2. Chemical injection: Methanol, ethylene glycol, nitrogen, and salt brines are inhibitors that depress equilibrium conditions, so their injection prompts hy­drate dissolution and methane production; their effect is intimately coupled with the imposed temperature difference (Chatterji and Griffith 1998; Graue et al. 2006; Haneda et al. 2005; Kamath et al. 1991; Kawamura et al. 2005; Os – tergaard et al. 2005; Ota et al. 2005b; Sira et al. 1990; Sung et al. 2002, 2003; Yoon et al. 2004). Two solutions can be injected so that their exothermic reac­tion destabilizes the methane hydrate, liberating methane, and hindering its ref­ormation by altering the fluid chemistry and lowering the phase transformation boundary (Chatterji and Griffith 1998). There is some evidence that nitrogen gas combined with heating is more effective than heating alone (Sakamoto et al. 2005).

Common inhibitors can be alcohols (methanol), glycols (ethylene glycol), and ionic salts. Several types of inhibitors have been tested with positive results, but it has been determined that glycols and alcohols are the most successful ones. The principle by which alcohols, glycols, and salts inhibit hydrates is the same. How­ever, salts have some corrosion problems, and owing to low vapor pressures, they cannot vaporize. In the model reviewed here, methanol and ethylene glycol are examined and compared in many ways, such as chemical structure, physical prop­erties, cost analysis, safety concentration limits, environmental considerations, and dehydration capacities.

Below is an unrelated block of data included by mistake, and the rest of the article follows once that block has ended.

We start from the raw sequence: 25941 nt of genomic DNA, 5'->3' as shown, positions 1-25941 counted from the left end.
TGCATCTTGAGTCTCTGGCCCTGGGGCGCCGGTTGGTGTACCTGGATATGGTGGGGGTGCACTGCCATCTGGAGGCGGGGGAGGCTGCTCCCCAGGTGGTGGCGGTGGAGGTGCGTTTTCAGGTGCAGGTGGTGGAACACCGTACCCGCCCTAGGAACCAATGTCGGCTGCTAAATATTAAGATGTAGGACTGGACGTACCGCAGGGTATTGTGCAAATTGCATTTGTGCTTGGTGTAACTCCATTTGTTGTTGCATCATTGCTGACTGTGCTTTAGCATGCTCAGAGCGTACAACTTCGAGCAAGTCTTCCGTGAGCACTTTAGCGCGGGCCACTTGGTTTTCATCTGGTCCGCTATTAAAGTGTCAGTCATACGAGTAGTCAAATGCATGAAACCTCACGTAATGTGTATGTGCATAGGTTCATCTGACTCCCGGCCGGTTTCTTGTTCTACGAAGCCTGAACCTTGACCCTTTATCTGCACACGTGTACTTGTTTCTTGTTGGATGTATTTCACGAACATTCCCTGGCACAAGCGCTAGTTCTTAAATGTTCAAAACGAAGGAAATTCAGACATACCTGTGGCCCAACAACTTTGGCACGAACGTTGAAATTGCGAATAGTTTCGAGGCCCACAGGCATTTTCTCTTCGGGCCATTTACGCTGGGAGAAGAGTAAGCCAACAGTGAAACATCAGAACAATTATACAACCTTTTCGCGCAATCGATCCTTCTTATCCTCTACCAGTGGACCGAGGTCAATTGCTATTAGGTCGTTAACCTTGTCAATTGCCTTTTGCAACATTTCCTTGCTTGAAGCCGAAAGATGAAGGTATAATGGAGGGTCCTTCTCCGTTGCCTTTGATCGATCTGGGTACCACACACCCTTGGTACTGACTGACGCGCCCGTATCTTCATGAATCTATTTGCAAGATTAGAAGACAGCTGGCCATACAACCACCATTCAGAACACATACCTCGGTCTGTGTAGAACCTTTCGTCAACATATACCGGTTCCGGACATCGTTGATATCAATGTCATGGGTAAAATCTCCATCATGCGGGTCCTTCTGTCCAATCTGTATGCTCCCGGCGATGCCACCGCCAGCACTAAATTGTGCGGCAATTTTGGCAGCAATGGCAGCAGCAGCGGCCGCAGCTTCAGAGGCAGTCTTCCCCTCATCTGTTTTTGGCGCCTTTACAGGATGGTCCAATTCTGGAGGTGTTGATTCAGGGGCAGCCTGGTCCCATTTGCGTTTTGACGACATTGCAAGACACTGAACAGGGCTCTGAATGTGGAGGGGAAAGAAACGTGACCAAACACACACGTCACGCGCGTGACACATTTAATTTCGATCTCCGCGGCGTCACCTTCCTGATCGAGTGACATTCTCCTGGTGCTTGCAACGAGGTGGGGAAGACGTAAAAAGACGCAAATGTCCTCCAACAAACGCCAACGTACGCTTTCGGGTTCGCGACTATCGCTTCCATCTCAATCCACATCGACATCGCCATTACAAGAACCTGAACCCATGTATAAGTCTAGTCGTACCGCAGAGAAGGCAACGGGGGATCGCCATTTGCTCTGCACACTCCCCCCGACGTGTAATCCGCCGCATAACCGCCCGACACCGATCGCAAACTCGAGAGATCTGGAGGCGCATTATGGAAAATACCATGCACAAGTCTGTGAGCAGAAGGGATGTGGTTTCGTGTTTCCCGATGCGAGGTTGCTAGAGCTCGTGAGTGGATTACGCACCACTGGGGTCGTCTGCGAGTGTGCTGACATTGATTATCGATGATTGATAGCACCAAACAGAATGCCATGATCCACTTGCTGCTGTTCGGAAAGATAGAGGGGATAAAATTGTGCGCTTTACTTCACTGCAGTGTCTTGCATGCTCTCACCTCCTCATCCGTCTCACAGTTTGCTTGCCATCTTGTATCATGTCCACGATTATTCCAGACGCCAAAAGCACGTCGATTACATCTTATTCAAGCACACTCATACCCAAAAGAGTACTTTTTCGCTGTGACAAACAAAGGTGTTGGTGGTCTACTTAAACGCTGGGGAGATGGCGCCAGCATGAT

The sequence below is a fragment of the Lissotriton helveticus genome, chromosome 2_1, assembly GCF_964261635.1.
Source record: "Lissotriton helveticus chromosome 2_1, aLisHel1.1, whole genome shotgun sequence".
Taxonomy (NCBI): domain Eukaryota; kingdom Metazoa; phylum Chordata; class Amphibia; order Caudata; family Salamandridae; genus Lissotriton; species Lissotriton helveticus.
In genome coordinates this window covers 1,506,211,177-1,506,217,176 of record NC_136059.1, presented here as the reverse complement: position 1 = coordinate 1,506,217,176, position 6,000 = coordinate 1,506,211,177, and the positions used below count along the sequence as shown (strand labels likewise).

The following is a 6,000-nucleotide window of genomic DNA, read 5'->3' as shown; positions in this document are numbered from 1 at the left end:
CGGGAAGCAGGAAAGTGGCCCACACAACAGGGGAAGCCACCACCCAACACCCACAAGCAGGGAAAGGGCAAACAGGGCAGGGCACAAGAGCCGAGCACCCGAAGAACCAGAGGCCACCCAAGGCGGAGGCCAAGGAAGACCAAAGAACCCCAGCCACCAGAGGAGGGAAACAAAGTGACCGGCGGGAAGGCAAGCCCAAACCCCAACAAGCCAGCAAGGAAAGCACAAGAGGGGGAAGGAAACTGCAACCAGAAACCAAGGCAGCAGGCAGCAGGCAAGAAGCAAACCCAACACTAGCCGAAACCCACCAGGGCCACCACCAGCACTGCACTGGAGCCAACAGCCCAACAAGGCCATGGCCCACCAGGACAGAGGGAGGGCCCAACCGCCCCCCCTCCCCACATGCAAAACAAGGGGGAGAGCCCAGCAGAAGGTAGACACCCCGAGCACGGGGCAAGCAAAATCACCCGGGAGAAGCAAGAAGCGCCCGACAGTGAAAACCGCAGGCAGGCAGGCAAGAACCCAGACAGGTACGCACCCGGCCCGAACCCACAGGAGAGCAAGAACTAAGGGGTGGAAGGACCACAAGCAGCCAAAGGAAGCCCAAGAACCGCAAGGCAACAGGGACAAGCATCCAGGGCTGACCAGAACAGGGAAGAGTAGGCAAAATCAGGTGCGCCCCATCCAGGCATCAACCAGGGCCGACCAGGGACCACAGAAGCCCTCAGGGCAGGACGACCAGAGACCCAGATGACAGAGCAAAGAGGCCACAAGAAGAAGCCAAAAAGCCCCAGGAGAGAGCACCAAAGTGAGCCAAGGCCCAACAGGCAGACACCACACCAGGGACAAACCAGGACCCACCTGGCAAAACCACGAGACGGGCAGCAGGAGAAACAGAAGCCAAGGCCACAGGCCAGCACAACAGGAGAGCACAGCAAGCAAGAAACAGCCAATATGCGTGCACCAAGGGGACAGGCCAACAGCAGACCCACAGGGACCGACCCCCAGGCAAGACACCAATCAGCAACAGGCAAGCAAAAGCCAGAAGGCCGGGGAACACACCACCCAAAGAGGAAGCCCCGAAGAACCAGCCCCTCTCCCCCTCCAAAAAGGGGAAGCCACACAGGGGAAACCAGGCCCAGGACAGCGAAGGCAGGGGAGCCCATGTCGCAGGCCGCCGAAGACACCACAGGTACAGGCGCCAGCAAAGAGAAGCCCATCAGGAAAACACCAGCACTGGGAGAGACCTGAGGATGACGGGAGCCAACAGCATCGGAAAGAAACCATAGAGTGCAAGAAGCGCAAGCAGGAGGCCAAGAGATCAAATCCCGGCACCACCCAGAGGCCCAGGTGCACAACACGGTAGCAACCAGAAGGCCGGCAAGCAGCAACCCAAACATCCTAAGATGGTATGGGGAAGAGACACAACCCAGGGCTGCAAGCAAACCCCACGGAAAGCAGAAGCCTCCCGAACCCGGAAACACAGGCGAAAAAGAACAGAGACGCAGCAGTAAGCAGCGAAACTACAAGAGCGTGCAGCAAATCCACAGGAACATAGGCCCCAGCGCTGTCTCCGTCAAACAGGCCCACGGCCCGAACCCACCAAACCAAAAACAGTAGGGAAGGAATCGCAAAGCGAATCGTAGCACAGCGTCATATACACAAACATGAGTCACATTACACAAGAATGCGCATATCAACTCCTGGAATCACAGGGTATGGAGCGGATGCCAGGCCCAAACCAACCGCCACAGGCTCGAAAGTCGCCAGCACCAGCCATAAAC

Besides temperature and pressure conditions, the composition and the neces­sary amount of inhibitor must be determined. The inhibitor must be at or below its water dew point (i. e., must be water-saturated). In addition, dehydration can be used as an alternative. To find the amount of inhibitor needed to produce a unit amount of methane, first the amount of temperature depression and then the disso­ciation rate with respect to the weight percent concentration of inhibitors are cal­culated. Inhibition effects depend on both temperature and pressure, but pressure only slightly affects inhibition of hydrates so it is neglected in the modeling of inhibition. Again, it is assumed that there is continuous inhibitor injection to the system (Lederhos et al. 1996). Many aspects need to be considered during injec­tion of inhibitors into gas hydrates, such as the shift in the equilibrium curve, the dissociation rate, and the properties of inhibitors.

The technology used with an ethylene glycol inhibitor results in lower cost, sa­fer concentration limits, and a more environmentally attractive alternative to me­thanol for hydrate prevention in offshore gas lines. Ethylene glycol is recovered with a higher efficiency than methanol. Therefore, without recovery facilities, the large makeup volumes of methanol required to inhibit the high volume of gas would represent an extremely high operating cost. The unit prices of methanol and ethylene glycol are $ 0.84 and $ 4.75 per gallon, respectively. At first sight, it may seem that methanol used as an inhibitor costs less, but the recovery and recycling costs, which are operating costs, exceed the lower unit price of methanol. Fur­thermore, methanol poses greater safety risks in handling and storage than ethyl­ene glycol. The flash points of methanol and ethylene glycol are 284 and 384 K, respectively, so methanol can be easily ignited.